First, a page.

PCMS_Philadelphia_Medicine_Spring2018 - 45

p h i l a m e d s o c  .o rg

As physicians, we too have been guilty of perpetuating the
stigma. A study in the International Journal of Drug Policy showed
that physicians were more likely to recommend punishment if a
patient were described as being a "substance abuser," yet more
likely to recommend treatment if they were described as having
a "substance use disorder."10 The language we use matters, as does
our belief in the patient before us. The acceptance of CUES, and
ultimately their success, is dependent on our collective ability to
recognize and reduce the stigma surrounding drug use. As experts
in diagnosing and treating diseases, physicians are poised to lead
the push for CUES and other harm reduction interventions.

Part of a larger strategy
Despite the substantial evidence in support of CUES, however,
they should not be viewed as a silver bullet in addressing the opioid
crisis in Philadelphia. A study commissioned by the city on the
health benefits of a supervised consumption facility suggests that
single CUES could save up to 76 lives per year, a fraction of the
number of people dying annually from drug overdoses.11

That should not diminish their potential role in reducing the
morbidity and mortality from opioids, but indicates that CUES
are just one part of a larger strategy in combatting this crisis. Just as
syringe exchange programs complement prevention and treatment
activities in reducing HIV transmission, so too would a CUES
exist alongside other ongoing and future efforts in reducing the
deleterious effects of substance use.
After a decade of prescribing opioid painkillers to too many
patients, albeit under the influence of deceptive pharmaceutical
advertising that touted the safety and effectiveness of these drugs,
we physicians have had a role in creating the crisis we are now
trying to combat. It behooves us to do all we can to address it,
including prescribing fewer opioids, offering patients medication-assisted treatment, reducing the stigma surrounding substance use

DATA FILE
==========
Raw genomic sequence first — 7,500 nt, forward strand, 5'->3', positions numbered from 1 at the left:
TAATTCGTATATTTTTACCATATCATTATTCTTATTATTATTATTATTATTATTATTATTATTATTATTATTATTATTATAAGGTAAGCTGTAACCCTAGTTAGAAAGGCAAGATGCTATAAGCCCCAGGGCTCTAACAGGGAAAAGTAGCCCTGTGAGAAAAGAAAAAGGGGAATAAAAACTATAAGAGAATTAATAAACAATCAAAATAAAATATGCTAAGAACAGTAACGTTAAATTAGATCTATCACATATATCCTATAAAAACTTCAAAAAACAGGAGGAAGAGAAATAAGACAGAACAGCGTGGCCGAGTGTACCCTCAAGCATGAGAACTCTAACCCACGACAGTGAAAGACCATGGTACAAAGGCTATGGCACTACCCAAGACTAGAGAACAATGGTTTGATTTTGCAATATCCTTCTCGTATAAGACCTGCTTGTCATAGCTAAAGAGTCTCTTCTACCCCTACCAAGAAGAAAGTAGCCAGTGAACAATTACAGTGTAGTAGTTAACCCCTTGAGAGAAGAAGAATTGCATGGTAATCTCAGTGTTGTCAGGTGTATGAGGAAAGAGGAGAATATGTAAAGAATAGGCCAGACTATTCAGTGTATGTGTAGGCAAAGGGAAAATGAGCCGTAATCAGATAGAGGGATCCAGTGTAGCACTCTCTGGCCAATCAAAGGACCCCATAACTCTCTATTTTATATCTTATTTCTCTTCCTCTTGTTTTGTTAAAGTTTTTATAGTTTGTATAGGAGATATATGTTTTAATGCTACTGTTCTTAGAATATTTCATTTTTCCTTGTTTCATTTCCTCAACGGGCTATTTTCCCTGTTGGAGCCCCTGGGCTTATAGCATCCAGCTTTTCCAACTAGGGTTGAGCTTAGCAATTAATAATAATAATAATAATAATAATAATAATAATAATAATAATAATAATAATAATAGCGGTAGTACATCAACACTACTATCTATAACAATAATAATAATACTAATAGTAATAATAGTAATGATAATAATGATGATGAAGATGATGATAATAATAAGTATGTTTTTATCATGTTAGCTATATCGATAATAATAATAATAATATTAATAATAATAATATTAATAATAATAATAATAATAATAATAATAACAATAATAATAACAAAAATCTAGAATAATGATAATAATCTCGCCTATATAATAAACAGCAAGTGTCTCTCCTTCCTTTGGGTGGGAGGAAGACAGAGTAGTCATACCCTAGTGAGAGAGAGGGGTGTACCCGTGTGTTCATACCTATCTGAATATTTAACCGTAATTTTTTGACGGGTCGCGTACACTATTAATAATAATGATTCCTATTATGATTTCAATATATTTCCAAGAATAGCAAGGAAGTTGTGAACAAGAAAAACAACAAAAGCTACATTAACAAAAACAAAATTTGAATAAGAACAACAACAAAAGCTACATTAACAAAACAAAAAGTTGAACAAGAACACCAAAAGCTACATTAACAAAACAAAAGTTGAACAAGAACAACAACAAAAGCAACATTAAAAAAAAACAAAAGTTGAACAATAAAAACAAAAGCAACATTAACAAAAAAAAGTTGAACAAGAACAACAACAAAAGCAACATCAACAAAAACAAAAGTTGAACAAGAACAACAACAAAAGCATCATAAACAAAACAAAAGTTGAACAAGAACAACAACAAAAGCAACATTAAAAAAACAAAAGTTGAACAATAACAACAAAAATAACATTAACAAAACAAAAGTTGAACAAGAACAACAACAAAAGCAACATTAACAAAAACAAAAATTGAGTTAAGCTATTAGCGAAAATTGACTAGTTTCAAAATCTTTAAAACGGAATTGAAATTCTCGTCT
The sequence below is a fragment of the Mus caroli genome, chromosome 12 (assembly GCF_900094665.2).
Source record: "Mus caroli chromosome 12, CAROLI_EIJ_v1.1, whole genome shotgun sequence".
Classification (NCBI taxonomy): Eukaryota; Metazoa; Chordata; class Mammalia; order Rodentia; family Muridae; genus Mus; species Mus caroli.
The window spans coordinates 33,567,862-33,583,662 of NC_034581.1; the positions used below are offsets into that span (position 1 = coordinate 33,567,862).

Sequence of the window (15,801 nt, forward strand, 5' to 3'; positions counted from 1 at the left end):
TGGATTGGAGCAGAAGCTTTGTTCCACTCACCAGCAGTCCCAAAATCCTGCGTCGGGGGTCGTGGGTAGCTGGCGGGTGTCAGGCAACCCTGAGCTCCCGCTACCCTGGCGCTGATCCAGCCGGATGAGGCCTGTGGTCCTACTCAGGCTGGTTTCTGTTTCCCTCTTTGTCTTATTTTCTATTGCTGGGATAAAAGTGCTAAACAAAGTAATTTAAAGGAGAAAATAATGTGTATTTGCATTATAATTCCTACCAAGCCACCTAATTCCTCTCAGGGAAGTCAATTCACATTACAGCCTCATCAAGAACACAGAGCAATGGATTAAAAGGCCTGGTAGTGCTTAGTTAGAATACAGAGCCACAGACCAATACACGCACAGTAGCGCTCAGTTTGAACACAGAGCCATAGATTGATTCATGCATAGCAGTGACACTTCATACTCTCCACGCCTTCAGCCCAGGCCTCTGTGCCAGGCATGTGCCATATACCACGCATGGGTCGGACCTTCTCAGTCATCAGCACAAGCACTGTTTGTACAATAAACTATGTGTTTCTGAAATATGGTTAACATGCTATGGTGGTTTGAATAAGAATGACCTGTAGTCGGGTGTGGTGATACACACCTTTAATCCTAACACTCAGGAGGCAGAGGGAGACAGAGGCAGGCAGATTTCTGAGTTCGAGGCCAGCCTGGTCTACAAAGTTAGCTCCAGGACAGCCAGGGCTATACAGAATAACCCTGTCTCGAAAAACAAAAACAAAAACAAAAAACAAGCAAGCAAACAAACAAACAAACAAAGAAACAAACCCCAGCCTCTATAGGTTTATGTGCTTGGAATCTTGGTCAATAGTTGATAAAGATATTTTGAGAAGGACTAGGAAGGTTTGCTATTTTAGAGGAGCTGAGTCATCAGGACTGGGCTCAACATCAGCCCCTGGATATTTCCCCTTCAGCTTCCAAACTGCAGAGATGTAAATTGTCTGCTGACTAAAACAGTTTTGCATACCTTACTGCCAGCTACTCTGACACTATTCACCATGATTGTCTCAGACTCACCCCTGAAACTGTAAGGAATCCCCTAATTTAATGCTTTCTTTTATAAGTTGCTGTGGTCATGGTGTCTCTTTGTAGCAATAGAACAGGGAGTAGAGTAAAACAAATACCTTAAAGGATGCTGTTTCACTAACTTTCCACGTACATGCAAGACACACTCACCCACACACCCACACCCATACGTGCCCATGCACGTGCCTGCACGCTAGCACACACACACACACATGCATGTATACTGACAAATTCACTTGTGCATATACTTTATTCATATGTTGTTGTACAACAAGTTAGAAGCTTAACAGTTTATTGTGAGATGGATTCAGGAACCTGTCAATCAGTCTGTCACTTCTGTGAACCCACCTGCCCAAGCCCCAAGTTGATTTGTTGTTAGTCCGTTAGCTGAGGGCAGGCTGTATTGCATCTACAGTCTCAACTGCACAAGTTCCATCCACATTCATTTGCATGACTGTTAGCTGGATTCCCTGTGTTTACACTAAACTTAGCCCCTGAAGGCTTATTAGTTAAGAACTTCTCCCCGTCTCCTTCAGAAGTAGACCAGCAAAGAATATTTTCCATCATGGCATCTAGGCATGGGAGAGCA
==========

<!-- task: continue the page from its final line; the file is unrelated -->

disorders, and, I believe, supporting CUES, an evidence-based,
harm-reduction intervention that will save lives. *

Medical Examiner's Office, Philadelphia Department of Public Health.
Mayor's Task Force to Combat the Opioid Epidemic. Available at: https://dbhids.org/wp-content/uploads/2017/05/OTF_Report.pdf
Yes to SCS, Seattle. Available at: https://www.yestoscs.org/whatisanscs
Milloy MJ, Wood E. Emerging role of supervised injecting facilities in human immunodeficiency virus prevention. Addiction 2009;104(4):620-1.
Bayoumi AM, Zaric GS. The cost-effectiveness of Vancouver's supervised injection facility. CMAJ 2008;179(11):1143-51.
Wood E et al. Changes in public order after the opening of a medically supervised safer injecting facility for illicit injection drug users. CMAJ
Wood E et al. Impact of a medically supervised safer injecting facility on drug dealing and other drug-related crime. Subst. Abuse Treat. Prev. Policy
Freeman K et al. The impact of the Sydney Medically Supervised Injecting Centre (MSIC) on crime. Drug and Alcohol Review 2005;24:173-84.
Wood E et al. Rate of detoxification service use and its impact among a cohort of supervised injecting facility users. Addiction 2007;102(6):916-19.
Kelly JF, Westerhoff CM. Does it matter how we refer to individuals with substance-related conditions? A randomized study of two commonly used terms.
Int J Drug Policy 2010 May;21(3):202-7.
Larson S, Padron N, Mason J, Bogaczyk T. 2017. Available at: https://dbhids.org/wp-content/uploads/2018/01/OTF_LarsonS_PHLReportOnSCF_


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